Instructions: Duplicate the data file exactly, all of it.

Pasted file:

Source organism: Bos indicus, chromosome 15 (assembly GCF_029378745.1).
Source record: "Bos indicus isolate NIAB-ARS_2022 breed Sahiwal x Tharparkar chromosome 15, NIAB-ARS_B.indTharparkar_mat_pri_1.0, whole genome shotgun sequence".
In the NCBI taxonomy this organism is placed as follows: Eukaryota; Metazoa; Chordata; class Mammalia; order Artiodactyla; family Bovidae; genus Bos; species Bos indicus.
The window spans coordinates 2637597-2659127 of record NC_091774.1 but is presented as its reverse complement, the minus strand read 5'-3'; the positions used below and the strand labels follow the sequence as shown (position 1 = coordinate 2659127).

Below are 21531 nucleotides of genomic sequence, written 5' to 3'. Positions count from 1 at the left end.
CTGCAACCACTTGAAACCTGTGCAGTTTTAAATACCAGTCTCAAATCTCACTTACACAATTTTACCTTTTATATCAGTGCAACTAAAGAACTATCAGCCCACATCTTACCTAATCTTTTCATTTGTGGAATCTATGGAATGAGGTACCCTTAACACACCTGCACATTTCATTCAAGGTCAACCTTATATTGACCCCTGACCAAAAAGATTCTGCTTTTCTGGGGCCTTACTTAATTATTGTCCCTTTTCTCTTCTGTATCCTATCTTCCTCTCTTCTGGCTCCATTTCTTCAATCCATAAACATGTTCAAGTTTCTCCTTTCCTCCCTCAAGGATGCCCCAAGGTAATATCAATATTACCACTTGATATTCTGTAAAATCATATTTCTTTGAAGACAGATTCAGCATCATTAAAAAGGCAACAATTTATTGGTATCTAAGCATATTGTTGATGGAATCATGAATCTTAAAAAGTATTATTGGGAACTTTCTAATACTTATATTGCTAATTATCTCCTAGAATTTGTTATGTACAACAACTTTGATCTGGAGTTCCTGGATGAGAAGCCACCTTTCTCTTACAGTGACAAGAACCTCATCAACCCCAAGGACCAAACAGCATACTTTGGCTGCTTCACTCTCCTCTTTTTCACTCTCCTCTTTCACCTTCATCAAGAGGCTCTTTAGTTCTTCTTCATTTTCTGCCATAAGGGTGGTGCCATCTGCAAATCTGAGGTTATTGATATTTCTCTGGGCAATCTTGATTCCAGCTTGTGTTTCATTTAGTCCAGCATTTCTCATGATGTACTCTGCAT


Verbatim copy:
Source organism: Bos indicus, chromosome 15 (assembly GCF_029378745.1).
Source record: "Bos indicus isolate NIAB-ARS_2022 breed Sahiwal x Tharparkar chromosome 15, NIAB-ARS_B.indTharparkar_mat_pri_1.0, whole genome shotgun sequence".
In the NCBI taxonomy this organism is placed as follows: Eukaryota; Metazoa; Chordata; class Mammalia; order Artiodactyla; family Bovidae; genus Bos; species Bos indicus.
The window spans coordinates 2637597-2659127 of record NC_091774.1 but is presented as its reverse complement, the minus strand read 5'-3'; the positions used below and the strand labels follow the sequence as shown (position 1 = coordinate 2659127).

Below are 21531 nucleotides of genomic sequence, written 5' to 3'. Positions count from 1 at the left end.
CTGCAACCACTTGAAACCTGTGCAGTTTTAAATACCAGTCTCAAATCTCACTTACACAATTTTACCTTTTATATCAGTGCAACTAAAGAACTATCAGCCCACATCTTACCTAATCTTTTCATTTGTGGAATCTATGGAATGAGGTACCCTTAACACACCTGCACATTTCATTCAAGGTCAACCTTATATTGACCCCTGACCAAAAAGATTCTGCTTTTCTGGGGCCTTACTTAATTATTGTCCCTTTTCTCTTCTGTATCCTATCTTCCTCTCTTCTGGCTCCATTTCTTCAATCCATAAACATGTTCAAGTTTCTCCTTTCCTCCCTCAAGGATGCCCCAAGGTAATATCAATATTACCACTTGATATTCTGTAAAATCATATTTCTTTGAAGACAGATTCAGCATCATTAAAAAGGCAACAATTTATTGGTATCTAAGCATATTGTTGATGGAATCATGAATCTTAAAAAGTATTATTGGGAACTTTCTAATACTTATATTGCTAATTATCTCCTAGAATTTGTTATGTACAACAACTTTGATCTGGAGTTCCTGGATGAGAAGCCACCTTTCTCTTACAGTGACAAGAACCTCATCAACCCCAAGGACCAAACAGCATACTTTGGCTGCTTCACTCTCCTCTTTTTCACTCTCCTCTTTCACCTTCATCAAGAGGCTCTTTAGTTCTTCTTCATTTTCTGCCATAAGGGTGGTGCCATCTGCAAATCTGAGGTTATTGATATTTCTCTGGGCAATCTTGATTCCAGCTTGTGTTTCATTTAGTCCAGCATTTCTCATGATGTACTCTGCAT